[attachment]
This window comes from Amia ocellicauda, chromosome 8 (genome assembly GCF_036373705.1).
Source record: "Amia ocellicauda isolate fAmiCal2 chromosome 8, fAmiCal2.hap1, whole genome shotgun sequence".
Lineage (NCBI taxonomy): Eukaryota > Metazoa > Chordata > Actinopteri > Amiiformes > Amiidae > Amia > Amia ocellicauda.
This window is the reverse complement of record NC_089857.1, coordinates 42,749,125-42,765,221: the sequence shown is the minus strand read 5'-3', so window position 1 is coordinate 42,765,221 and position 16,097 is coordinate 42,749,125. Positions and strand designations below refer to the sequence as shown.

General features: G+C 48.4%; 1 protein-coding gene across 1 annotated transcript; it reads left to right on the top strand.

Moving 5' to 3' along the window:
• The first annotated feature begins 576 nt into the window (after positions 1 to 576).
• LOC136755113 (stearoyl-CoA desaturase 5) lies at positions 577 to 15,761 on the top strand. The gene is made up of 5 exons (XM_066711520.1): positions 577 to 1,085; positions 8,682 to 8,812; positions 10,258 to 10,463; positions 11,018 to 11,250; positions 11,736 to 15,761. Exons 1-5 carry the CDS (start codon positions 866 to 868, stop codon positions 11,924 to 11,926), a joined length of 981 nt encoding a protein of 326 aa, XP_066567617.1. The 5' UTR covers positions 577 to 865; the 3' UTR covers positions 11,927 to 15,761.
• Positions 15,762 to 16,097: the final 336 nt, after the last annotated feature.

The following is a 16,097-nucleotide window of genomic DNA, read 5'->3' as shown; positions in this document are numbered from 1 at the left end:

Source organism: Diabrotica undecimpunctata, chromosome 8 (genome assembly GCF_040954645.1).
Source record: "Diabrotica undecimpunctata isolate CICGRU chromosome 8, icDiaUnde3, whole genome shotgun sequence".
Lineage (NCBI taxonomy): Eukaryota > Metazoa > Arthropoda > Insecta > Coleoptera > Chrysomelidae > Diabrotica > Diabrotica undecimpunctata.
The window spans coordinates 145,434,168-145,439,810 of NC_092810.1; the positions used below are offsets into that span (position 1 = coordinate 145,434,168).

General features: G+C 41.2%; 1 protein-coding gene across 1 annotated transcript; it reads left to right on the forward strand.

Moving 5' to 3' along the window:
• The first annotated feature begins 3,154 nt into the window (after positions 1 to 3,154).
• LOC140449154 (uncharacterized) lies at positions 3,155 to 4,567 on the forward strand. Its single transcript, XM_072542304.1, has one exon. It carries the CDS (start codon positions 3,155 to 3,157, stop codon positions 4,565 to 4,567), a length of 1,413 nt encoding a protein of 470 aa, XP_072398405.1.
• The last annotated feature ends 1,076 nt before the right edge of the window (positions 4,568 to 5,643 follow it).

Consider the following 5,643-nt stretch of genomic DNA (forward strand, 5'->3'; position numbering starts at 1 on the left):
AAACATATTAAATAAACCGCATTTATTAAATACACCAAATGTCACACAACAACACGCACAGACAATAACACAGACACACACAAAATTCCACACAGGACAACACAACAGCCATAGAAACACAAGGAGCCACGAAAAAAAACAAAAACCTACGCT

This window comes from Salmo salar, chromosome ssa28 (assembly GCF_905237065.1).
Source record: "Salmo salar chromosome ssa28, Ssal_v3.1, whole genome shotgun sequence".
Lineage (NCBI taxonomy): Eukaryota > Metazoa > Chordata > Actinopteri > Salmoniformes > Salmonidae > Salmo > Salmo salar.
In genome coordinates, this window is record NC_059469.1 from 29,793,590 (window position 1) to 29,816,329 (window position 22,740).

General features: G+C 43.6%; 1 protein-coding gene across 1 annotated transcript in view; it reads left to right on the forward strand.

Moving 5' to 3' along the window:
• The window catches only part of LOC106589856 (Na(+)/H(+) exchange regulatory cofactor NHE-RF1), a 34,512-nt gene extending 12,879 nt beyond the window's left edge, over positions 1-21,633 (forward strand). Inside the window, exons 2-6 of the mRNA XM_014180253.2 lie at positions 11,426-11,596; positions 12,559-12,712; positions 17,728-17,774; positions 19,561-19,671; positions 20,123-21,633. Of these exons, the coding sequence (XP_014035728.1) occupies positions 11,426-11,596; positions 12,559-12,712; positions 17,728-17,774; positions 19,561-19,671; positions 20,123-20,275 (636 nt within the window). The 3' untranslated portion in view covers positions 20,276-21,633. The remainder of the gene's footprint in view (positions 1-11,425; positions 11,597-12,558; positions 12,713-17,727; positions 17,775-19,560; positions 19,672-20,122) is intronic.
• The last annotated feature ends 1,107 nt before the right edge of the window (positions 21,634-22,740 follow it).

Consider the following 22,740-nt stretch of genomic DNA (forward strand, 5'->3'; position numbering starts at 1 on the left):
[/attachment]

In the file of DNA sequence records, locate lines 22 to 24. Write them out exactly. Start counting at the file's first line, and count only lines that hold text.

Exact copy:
This window comes from Salmo salar, chromosome ssa28 (assembly GCF_905237065.1).
Source record: "Salmo salar chromosome ssa28, Ssal_v3.1, whole genome shotgun sequence".
Lineage (NCBI taxonomy): Eukaryota > Metazoa > Chordata > Actinopteri > Salmoniformes > Salmonidae > Salmo > Salmo salar.